Obviously, this is not your go-to concealed carry gun, but a .357 Magnum semiauto with a five-inch barrel should work well for stopping predators of all types, and if you are one of the growing number of hunters who favors a handgun—particularly hog hunters who like a compact gun with lots of firepower on tap—the L5 will work.
But the real reason for owning these guns is recreational target shooting and having a firearm that is as much a conversation piece as a functional tool for everyday use. The L5 gets an A+ when it comes to snagging attention at the range, and when I set this pistol on the bags and started touching off rounds to gather test data, I soon saw a ring of onlookers standing with arms folded, wondering about the beast that was bellowing down on Bay 4. The unmistakable lines of the L5 got everyone's attention.
"Is that a Desert Eagle?" someone asked. "Yes," I said. The usual questions soon followed. Is it a .50? No, a .357. Is the recoil miserable? No, not at all. There were lots of nods of approval, lots of "I have to get one of those" comments.
With the crowd mostly dispersed, I went back to shooting, and the L5 proved to be more fun that I had imagined. You might expect recoil to be somewhat unpleasant, but I found the L5 was actually
quite manageable and a whole lot more comfortable in the hand than many ultra-light 9mms with hot defensive loads. The fearsome-looking muzzle brake does an admirable job mitigating recoil, but the blast is, as you might expect, epic.
Shooting from a rest exacerbates recoil, but the L5 was not painful. I even shot the gun one-handed a few times with no trouble. Despite a fearsome faÃ§ade, this is a gun you will enjoy shooting.
Desert Eagle owners past have told me their guns were finicky about loads, and that was certainly the case with this gun. This shouldn't be surprising because its gas operation requires a certain amount of oomph to cycle properly, and the .357 Magnum isn't exactly a heavyweight in this regard. And, in fact, the manual says "at times, a particular model of handgun will not reliably function with a specific load or brand of ammo."
The Speer Gold Dot load had the fewest malfunctions—just one, and that was likely my fault because I put pressure on the slide and it didn't close completely to return to battery—but it also produced the largest groups on average.
On the other extreme was Hornady's Critical Defense 135-grain load, which came within a few tenths of an inch of being the most accurate load in the test yet would not cycle reliably. That actually makes sense since one of Critical Defense's positive traits—low recoil—means it's not pumping as much gas through the Desert Eagle's tube.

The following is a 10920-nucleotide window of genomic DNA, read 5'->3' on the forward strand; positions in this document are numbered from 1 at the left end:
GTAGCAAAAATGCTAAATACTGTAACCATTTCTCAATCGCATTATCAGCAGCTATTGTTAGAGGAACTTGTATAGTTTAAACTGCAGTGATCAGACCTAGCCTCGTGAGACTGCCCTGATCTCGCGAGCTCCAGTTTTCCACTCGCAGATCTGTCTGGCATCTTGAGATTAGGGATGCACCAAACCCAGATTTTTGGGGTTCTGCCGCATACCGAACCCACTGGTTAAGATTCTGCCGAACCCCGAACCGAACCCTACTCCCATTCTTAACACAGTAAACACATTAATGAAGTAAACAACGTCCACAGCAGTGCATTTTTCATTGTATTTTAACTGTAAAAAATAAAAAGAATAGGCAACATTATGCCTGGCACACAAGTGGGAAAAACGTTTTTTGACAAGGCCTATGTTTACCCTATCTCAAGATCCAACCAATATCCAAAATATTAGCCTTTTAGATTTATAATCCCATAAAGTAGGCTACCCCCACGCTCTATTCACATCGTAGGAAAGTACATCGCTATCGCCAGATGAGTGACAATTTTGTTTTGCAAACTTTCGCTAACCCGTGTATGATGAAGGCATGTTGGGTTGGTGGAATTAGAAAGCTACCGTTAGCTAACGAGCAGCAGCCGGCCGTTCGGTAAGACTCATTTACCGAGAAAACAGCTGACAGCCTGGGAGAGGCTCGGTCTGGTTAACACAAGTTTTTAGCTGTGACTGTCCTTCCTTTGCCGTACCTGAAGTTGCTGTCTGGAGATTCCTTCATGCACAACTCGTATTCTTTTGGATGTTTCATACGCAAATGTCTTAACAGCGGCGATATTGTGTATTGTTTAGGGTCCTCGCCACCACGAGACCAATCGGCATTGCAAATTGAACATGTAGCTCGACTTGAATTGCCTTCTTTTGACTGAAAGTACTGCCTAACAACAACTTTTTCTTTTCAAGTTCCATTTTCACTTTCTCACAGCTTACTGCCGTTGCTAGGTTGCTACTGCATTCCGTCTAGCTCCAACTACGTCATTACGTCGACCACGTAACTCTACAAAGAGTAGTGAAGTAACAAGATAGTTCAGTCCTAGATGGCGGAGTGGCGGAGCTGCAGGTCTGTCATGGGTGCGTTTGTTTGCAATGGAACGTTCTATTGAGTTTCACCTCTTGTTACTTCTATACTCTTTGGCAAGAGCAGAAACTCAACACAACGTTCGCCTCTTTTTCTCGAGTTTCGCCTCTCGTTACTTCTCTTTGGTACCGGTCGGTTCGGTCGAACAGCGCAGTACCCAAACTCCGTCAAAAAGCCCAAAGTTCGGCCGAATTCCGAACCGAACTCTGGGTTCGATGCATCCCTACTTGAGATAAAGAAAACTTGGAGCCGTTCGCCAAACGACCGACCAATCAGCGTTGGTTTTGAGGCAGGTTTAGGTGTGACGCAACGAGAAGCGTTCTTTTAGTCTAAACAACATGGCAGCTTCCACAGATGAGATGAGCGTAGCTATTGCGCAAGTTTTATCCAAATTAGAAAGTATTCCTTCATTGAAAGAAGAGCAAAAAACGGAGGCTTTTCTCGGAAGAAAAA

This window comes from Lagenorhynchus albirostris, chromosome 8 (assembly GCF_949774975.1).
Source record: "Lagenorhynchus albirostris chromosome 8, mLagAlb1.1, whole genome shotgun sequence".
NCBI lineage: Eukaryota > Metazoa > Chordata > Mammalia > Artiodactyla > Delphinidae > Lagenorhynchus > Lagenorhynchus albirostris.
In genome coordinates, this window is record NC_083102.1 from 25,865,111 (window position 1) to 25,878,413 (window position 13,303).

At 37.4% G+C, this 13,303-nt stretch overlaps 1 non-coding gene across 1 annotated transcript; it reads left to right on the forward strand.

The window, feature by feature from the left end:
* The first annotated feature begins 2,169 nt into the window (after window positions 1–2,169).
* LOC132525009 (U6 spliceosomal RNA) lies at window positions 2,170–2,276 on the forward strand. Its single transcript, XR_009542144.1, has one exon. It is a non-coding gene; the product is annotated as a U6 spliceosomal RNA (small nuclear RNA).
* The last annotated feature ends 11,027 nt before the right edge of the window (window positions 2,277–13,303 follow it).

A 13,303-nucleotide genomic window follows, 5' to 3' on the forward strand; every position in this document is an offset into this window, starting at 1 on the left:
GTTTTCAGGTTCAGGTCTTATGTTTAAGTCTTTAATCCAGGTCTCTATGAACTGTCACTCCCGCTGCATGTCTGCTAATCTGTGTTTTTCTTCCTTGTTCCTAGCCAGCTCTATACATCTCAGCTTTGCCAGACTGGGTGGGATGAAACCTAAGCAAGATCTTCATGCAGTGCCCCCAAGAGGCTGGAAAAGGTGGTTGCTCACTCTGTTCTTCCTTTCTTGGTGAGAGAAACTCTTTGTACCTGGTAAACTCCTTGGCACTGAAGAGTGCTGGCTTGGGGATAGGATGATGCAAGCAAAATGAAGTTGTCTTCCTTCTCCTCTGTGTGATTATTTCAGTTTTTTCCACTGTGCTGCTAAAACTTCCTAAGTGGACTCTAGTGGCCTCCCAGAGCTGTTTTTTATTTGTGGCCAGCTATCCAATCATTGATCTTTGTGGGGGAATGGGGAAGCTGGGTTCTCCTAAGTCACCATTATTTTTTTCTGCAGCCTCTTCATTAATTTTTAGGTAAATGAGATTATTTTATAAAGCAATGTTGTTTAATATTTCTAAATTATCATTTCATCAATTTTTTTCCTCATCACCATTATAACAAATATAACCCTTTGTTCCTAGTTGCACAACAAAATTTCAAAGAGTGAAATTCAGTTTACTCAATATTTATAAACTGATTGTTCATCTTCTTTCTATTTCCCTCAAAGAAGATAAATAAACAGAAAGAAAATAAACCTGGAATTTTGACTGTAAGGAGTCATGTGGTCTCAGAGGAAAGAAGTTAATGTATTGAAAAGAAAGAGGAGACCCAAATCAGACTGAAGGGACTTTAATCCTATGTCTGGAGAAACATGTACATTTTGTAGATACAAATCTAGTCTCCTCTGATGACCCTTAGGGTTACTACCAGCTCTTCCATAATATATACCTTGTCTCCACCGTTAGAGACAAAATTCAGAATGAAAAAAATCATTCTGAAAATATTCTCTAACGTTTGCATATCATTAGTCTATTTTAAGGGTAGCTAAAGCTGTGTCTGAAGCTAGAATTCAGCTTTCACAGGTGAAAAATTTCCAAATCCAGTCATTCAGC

Hornady's 158-grain XTP load cycled much better, as did SIG's V-Crown 125-grainer, which also proved most accurate. Federal's Vital-Shok 180-grain load with Swift A-Frame bullets, primarily designed as a hunting load, proved a very interesting pairing with the L5. The heavy load cycled the gun consistently, and accuracy was right above two inches, making this load the potential go-to hunting round for anyone who buys one of these guns for field use.
On the advice of a previous Desert Eagle owner, I broke down the L5 prior to shooting and made certain the internal parts were properly lubricated. Keep this gun well lubricated and find a load it likes and it will run for you. That previous owner also mentioned there is a marked break-in period with the pistol, and I have no doubts that if you shot more than the 200 or so rounds I fired, cycling consistency would begin to improve.
Accuracy was pretty good, likely due in large part to the L5's fixed-barrel design. The sights are rudimentary, but they didn't seem to hinder group size much. The best loads in the test averaged under two inches at 25 yards from a fixed rest, and even the maximum spread was still under three inches on average. If you're serious about producing tight groups and don't mind customizing an $1,800 gun, I suppose you could add a bit of white paint to the sights.
The positioning of the L5's safety isn't ideal, and it operates in the opposite manner as many other semiauto pistols, including the 1911. You raise the lever for Fire and lower it for Safe.
It's relatively easy to engage the safety by tipping the gun a bit and toggling the lever down. If you had NFL wide receiver-size paws you could turn on the safety without moving the gun's position, but I still haven't found a great way to get the gun in firing mode quickly.
The best method I've discovered is to rotate the gun slightly in the hand (making sure, of course, that you keep the barrel in a safe direction) and push up with the ball of the thumb.
The L5 is a gun with a few quirks, but it's a Desert Eagle through and through. If you're the practical sort who wants to be certain every new gun purchase serves a purpose, then the L5 likely isn't for you—and the mention of its $1,500 price tag probably already scared away the practical types anyway.
But if you appreciate the L5 for what it is—a fun gun that is uniquely styled, powerful, chambered for an affordable cartridge and now even more manageable than its predecessors due to downsized dimenions—then you could easily become a fan of this new L5. It's little wonder that the Desert Eagle has become an iconic firearm in popular culture. Despite its beastly persona, the new L5 is really more of a pussycat.